Lydia from Divine Health From the Inside Out, A fellow blogger whom I have had the pleasure of getting to know recently, has put together an amazing and comprehensive course on digestive health and gut healing. I have seen a little preview of what she has put together and it looks extremely evidenced based and educational. I highly recommend checking it out and registering. In honor of the wonderful work she’s doing and to encourage you all to check it out. I am going to do a three part preview series this week on leaky gut. What it is, Its causes and effects, and how its healed. I will give you a brief preview of this one element of gut health, but I highly recommend that you check out Lydia’s course here to learn a ton more and get on your way to healing and better health!
The more scientific term for this occurrence is called increased intestinal permeability, and while the term “leaky gut” has gained a lot of popularity in recent years it is sometimes still not seen as a “real” ailment by much of the general public. However, scientific data surrounding increased intestinal permeability and its relationship to a growing number of ailments is mounting.
To understand what leaky gut is we must first think about the role of our digestive system and its connection to our immune system and our body at large. While explaining this concept I am going to rely heavily on the research of Sarah Ballantyne, outlined in her book “The Paleo Approach”. In her explanation of leaky gut she starts off by saying, “ An enormous portion of the body’s immune system lies within the tissues surrounding the gut. This is because the gut is an essential barrier between the outside world and the inside.” (53) The designed purpose of our gut is to keep some things out and other things in.
How does this work, you may ask… Ballantyne explains, “Amazingly, a single layer of highly specialized cells – known as enterocytes- is all that separates the inside of the body from the outside. These cells have two very specific jobs:
1. To transport the digested nutrients from the “inside the gut” side of the cell to the “outside the gut” side of the cell.
2. To keep everything else inside the gut (that is, not let it enter the body).” (54)
This is all well and good, it sounds ideal right? The important things, like broken down nutrients, get transported outside of our gut and taken to where they need to go and the toxins and waste stay inside our gut to be excreted. No problem at all. What is the big deal? Well, hang on for just one second. What if I were to tell you that your gut may not always work like that and maybe some of your bad stuff is leaking out where it doesn’t belong? That is where leaky gut comes in.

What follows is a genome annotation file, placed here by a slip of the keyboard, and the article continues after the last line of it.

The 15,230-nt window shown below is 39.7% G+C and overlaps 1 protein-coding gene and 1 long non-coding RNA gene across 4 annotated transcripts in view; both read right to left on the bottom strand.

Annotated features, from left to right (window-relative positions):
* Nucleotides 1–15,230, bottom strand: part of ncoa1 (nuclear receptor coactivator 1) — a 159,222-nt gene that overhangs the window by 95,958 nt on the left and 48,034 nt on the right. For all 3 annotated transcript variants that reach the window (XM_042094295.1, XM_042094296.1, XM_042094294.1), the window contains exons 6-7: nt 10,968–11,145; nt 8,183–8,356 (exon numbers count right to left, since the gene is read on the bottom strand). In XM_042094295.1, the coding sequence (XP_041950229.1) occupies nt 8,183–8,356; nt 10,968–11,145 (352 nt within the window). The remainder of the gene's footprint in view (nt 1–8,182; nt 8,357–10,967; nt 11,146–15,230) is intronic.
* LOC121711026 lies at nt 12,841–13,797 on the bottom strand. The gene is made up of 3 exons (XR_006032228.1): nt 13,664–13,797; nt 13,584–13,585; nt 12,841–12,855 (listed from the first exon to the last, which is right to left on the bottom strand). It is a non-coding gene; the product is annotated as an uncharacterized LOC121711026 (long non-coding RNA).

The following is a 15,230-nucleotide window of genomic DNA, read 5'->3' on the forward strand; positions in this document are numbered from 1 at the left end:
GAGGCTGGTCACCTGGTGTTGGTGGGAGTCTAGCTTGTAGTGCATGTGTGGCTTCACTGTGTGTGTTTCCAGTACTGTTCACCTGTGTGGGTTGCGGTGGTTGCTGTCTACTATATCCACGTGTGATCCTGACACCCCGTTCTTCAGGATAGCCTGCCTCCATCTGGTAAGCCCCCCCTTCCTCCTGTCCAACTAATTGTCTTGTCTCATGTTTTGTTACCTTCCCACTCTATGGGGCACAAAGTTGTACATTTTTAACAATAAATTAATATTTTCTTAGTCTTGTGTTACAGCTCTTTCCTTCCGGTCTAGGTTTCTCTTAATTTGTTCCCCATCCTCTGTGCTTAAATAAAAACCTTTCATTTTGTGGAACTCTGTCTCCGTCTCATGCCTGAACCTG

“ A leaky gut occurs when either individual or groups of enterocytes are damaged or the proteins that form the tight bonds between the cells and hold them together as a solid layer are damaged. When this happens, microscopic holes are formed through which some of the contents of the gut can leak out into the bloodstream or lymphatic system… what leaks out isn’t big hunks of food, but a combination of pathogens: incompletely digested proteins, bacteria or bacterial fragments from those friendly bacteria that are supposed to stay in your gut; infectious organisms if they are present in the gut; or a variety of toxic substances or waste products that would normally be excreted.” (56)
Ok so now I may have your attention because a collection of pathogens floating around in your blood stream doesn’t sound too good… well its not. What does our body do to pathogens floating around in our blood stream? It attacks them. “When large quantities of pathogens escape, other parts of the body, especially the liver, also contribute to the response – revving up body wide inflammation and sending the immune system into overdrive.” (56) It is in this inflammation that we can start to see the role leaky gut plays in the development of many of today’s common diseases and ailments. Many autoimmune diseases, like mine, result in the presence of inflammation in a certain area of the body. For me, it’s the colon. For others, it may be the joints, the pancreas, the heart, the thyroid, or even the brain. Even common ailments like allergies or asthma are the result of inflammation and an exaggerated immune result, likely related to leaky gut.
As I said in the beginning, this is simply a brief, brief overview of the topic of leaky gut. Later this week, I will touch on the causes and effects of leaky gut and how it can be helped, but for more in depth research, suggestions and help I suggest you read Sarah Ballantyne’s book The Paleo Approach and register for Lydia’s course on gut health and healing!
For more information on healing through diet, leaky gut, and autoimmune diseases check out Sara Ballantyne’s book The Paleo Approach. It is packed with solid science and practical tips that have changed my health dramatically.